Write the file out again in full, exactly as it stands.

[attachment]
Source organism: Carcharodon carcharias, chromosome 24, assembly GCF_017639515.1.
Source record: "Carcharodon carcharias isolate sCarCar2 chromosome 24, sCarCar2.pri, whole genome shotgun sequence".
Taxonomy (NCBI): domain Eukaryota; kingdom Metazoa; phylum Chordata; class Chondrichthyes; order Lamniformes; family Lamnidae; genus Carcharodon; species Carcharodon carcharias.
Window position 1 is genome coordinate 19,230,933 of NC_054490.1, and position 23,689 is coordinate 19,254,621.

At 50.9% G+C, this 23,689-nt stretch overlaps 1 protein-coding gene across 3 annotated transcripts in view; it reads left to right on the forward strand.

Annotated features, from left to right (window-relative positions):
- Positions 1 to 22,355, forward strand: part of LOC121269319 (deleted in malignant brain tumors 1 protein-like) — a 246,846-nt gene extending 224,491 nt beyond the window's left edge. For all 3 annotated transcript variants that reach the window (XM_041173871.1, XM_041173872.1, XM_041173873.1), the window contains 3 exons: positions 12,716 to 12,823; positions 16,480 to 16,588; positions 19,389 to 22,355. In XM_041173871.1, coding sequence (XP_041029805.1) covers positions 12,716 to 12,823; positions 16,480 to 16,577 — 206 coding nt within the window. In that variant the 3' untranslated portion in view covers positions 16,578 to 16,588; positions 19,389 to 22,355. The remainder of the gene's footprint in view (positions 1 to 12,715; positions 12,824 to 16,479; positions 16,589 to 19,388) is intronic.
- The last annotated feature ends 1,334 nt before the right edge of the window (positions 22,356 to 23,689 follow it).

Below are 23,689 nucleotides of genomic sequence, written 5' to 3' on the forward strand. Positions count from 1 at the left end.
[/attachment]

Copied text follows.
Source organism: Carcharodon carcharias, chromosome 24, assembly GCF_017639515.1.
Source record: "Carcharodon carcharias isolate sCarCar2 chromosome 24, sCarCar2.pri, whole genome shotgun sequence".
Taxonomy (NCBI): domain Eukaryota; kingdom Metazoa; phylum Chordata; class Chondrichthyes; order Lamniformes; family Lamnidae; genus Carcharodon; species Carcharodon carcharias.
Window position 1 is genome coordinate 19,230,933 of NC_054490.1, and position 23,689 is coordinate 19,254,621.

At 50.9% G+C, this 23,689-nt stretch overlaps 1 protein-coding gene across 3 annotated transcripts in view; it reads left to right on the forward strand.

Annotated features, from left to right (window-relative positions):
- Positions 1 to 22,355, forward strand: part of LOC121269319 (deleted in malignant brain tumors 1 protein-like) — a 246,846-nt gene extending 224,491 nt beyond the window's left edge. For all 3 annotated transcript variants that reach the window (XM_041173871.1, XM_041173872.1, XM_041173873.1), the window contains 3 exons: positions 12,716 to 12,823; positions 16,480 to 16,588; positions 19,389 to 22,355. In XM_041173871.1, coding sequence (XP_041029805.1) covers positions 12,716 to 12,823; positions 16,480 to 16,577 — 206 coding nt within the window. In that variant the 3' untranslated portion in view covers positions 16,578 to 16,588; positions 19,389 to 22,355. The remainder of the gene's footprint in view (positions 1 to 12,715; positions 12,824 to 16,479; positions 16,589 to 19,388) is intronic.
- The last annotated feature ends 1,334 nt before the right edge of the window (positions 22,356 to 23,689 follow it).

Below are 23,689 nucleotides of genomic sequence, written 5' to 3' on the forward strand. Positions count from 1 at the left end.